Batman Arkham: Clayface

Batman Arkham: Clayface
Batman Arkham Clayface review
  • North American Publisher / ISBN: DC - 978-1-4012-7144-2
  • Release date: 2017
  • UPC: 9781401271442
  • Contains adult content?: no
  • Does this pass the Bechdel test?: no
  • Positive minority portrayal?: no
  • CATEGORIES: Anthology, Superhero

The shapeshifting lump of clay may not be the first of Batman’s villains to come to anyone’s mind, but he’s a pedigree creation whose adventures began in the 1940s, although that was a different Clayface. There have been several, and all are represented in this anthology.

The first Clayface appeared just a year after Batman himself, and by the same creative team of Bill Finger and Bob Kane, a killer on a film set wearing the costume of a character named Clayface from an earlier film. Finger’s script features misdirection, but as the character recurred, regular Batman readers won’t be fooled.

Finger was around long enough to introduce the second Clayface in 1961, this time Matt Hagen able to transform his body into any number of clay shapes. He comes with the clever restriction of constantly having to renew his powers, but Sheldon Moldoff’s art is very old-fashioned.

In the 1970s Marshall Rogers took the look of the 1940s Batman, but updated the style into something very modern, and now timeless. He and Len Wein introduce the third Clayface, Preston Payne, a far darker creation steeped in gothic melodrama, although Wein borrows from Two-Face’s origin. It’s very readable still.

That’s not the case for Mike W. Barr and Jim Aparo’s 1980s revision for the shape changer who menaces the Outsiders. Sondra Fuller masquerades as Looker to attack the team on Kobra’s behalf, but this is by the numbers.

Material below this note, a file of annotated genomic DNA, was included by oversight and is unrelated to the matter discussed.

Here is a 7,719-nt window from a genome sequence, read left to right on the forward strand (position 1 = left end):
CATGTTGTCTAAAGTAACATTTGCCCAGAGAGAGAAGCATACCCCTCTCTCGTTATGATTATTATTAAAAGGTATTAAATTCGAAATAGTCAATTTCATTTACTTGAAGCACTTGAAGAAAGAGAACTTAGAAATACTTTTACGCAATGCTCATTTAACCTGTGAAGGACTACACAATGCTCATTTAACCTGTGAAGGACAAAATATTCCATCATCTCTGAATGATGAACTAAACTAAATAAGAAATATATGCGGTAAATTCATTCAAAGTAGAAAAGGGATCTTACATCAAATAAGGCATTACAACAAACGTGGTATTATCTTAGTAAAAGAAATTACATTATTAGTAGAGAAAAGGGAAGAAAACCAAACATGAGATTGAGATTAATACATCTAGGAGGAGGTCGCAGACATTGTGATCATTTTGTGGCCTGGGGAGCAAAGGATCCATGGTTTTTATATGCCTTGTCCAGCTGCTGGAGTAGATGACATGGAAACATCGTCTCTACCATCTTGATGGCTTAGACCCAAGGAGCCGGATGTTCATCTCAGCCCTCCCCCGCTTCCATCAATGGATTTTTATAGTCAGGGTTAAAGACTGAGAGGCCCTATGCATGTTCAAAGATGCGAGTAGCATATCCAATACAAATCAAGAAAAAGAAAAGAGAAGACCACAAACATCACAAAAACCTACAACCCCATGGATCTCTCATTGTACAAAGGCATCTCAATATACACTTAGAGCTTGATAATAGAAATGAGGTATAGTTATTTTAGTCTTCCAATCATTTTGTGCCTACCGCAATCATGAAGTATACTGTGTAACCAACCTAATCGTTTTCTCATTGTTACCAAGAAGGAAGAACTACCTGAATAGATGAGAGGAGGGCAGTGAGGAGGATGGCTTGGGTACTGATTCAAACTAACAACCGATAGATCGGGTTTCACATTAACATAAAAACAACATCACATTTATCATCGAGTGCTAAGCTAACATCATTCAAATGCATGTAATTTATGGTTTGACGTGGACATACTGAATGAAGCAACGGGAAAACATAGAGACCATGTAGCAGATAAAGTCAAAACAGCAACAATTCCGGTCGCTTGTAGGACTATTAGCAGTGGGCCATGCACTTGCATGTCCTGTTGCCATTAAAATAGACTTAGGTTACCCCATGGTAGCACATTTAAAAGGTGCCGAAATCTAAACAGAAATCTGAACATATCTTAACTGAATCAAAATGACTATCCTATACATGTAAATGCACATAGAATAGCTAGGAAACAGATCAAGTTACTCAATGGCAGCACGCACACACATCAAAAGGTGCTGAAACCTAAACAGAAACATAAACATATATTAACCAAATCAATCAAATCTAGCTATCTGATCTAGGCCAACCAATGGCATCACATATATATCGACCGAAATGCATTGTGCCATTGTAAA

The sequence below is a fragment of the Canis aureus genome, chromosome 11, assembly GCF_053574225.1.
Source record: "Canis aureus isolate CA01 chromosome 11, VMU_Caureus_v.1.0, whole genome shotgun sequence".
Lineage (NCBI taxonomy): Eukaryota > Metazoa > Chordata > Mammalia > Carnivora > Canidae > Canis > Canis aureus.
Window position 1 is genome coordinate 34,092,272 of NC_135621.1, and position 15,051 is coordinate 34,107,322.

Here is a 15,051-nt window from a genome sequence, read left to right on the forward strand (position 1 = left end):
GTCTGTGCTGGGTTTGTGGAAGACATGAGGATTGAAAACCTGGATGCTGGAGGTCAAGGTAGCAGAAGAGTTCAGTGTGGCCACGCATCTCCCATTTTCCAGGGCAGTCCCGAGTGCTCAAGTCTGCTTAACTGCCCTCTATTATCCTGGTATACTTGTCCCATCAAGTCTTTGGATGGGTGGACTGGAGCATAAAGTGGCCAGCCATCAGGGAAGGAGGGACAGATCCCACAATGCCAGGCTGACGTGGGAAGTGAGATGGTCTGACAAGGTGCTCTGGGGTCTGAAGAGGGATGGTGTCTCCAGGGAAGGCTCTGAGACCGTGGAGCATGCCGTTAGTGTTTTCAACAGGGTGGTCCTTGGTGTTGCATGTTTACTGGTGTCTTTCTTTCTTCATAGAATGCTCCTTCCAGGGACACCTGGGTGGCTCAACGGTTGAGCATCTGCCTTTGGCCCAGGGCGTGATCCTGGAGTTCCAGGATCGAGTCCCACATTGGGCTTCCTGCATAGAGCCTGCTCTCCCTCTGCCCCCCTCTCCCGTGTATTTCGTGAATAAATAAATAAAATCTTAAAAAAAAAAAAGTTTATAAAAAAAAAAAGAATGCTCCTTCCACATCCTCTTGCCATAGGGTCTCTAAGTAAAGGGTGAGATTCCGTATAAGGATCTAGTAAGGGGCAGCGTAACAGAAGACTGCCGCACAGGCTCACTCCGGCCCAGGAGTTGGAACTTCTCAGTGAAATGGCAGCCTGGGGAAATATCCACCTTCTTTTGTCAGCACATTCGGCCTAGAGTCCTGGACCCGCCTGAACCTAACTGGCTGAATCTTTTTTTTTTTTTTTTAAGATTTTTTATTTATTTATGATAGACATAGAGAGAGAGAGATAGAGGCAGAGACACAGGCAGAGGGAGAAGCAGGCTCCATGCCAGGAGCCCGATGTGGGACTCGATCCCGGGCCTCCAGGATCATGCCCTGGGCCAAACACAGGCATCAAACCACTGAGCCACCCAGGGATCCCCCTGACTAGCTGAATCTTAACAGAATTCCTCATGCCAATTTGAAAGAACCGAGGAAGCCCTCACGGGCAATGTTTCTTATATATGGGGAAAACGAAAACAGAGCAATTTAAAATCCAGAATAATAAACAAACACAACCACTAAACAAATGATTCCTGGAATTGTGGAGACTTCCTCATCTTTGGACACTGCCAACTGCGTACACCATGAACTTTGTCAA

It’s at this point the collection begins to run into problems. The modern era stories are generally better, but so many repeat the origin sequences presented earlier. Hagen’s origin appears in full three times under different creative teams, and again more briefly as part of a further story. It’s only twice apiece for Karlo and Payne, but theirs are also contracted in the later effort. Nice as it is to see Bernie Mireault or Mike Mignola drawing Hagen it’s not so great that it merits the repetition.

Doug Moench and Kelley Jones supply the origins in brief, but move things on by revealing Payne and Fuller have conceived a child they named Cassius, a sly joke on Moench’s part. So is much of the remainder, although efficiently couched as tragedy with Jones’ style well suited.

A. J. Lieberman and Al Barrionuevo (sample art right) are responsible for the longest inclusion at four chapters, set during the era Hush first manifested to menace Batman. It treats Clayface as more of an abstract rather than a living being, and it’s rather a shame it appears in a collection with the Clayface name on the cover as Lieberman perpetuates a mystery well if you’re unaware of what’s coming. Unfortunately, though, as good as parts of the story are, they’re part of a larger plot that takes priority, some aspects of which don’t connect in isolation, and they remain unresolved here.

Everything draws to a close with John Layman and Cliff Richards from 2013 and the first ever solo Clayface tale, as Karlo attempts to curry favour with the Secret Society. It’s fun without ever stretching the imagination too far.

As individual stories there’s nothing poor here, but they combine for a profoundly unsatisfying experience due to repetition or a dependence on an awareness of other plots being required. Could this not have been avoided?